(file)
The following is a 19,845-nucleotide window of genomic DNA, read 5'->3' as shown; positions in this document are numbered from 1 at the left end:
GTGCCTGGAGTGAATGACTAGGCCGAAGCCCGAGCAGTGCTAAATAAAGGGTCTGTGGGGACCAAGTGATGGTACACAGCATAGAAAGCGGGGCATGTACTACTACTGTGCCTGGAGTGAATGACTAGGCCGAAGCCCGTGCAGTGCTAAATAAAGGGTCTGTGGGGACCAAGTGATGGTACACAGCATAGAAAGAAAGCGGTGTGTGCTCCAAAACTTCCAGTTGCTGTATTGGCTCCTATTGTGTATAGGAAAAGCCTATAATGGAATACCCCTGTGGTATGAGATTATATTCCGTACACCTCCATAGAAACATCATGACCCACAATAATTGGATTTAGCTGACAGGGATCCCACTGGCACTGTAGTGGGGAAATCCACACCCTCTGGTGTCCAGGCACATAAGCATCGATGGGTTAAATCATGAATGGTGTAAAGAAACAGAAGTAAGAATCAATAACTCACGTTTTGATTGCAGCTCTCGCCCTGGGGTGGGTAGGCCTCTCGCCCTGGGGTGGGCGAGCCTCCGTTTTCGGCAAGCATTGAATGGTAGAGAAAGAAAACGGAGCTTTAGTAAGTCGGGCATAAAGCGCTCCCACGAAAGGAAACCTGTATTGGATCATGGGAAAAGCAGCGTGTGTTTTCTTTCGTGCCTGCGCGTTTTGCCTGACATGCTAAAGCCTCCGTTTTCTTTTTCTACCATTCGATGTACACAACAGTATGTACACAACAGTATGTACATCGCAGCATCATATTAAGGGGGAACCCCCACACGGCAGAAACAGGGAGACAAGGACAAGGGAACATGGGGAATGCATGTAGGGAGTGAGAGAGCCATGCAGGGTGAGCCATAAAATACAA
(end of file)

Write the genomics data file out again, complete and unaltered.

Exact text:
The following is a 19,845-nucleotide window of genomic DNA, read 5'->3' as shown; positions in this document are numbered from 1 at the left end:
GTGCCTGGAGTGAATGACTAGGCCGAAGCCCGAGCAGTGCTAAATAAAGGGTCTGTGGGGACCAAGTGATGGTACACAGCATAGAAAGCGGGGCATGTACTACTACTGTGCCTGGAGTGAATGACTAGGCCGAAGCCCGTGCAGTGCTAAATAAAGGGTCTGTGGGGACCAAGTGATGGTACACAGCATAGAAAGAAAGCGGTGTGTGCTCCAAAACTTCCAGTTGCTGTATTGGCTCCTATTGTGTATAGGAAAAGCCTATAATGGAATACCCCTGTGGTATGAGATTATATTCCGTACACCTCCATAGAAACATCATGACCCACAATAATTGGATTTAGCTGACAGGGATCCCACTGGCACTGTAGTGGGGAAATCCACACCCTCTGGTGTCCAGGCACATAAGCATCGATGGGTTAAATCATGAATGGTGTAAAGAAACAGAAGTAAGAATCAATAACTCACGTTTTGATTGCAGCTCTCGCCCTGGGGTGGGTAGGCCTCTCGCCCTGGGGTGGGCGAGCCTCCGTTTTCGGCAAGCATTGAATGGTAGAGAAAGAAAACGGAGCTTTAGTAAGTCGGGCATAAAGCGCTCCCACGAAAGGAAACCTGTATTGGATCATGGGAAAAGCAGCGTGTGTTTTCTTTCGTGCCTGCGCGTTTTGCCTGACATGCTAAAGCCTCCGTTTTCTTTTTCTACCATTCGATGTACACAACAGTATGTACACAACAGTATGTACATCGCAGCATCATATTAAGGGGGAACCCCCACACGGCAGAAACAGGGAGACAAGGACAAGGGAACATGGGGAATGCATGTAGGGAGTGAGAGAGCCATGCAGGGTGAGCCATAAAATACAA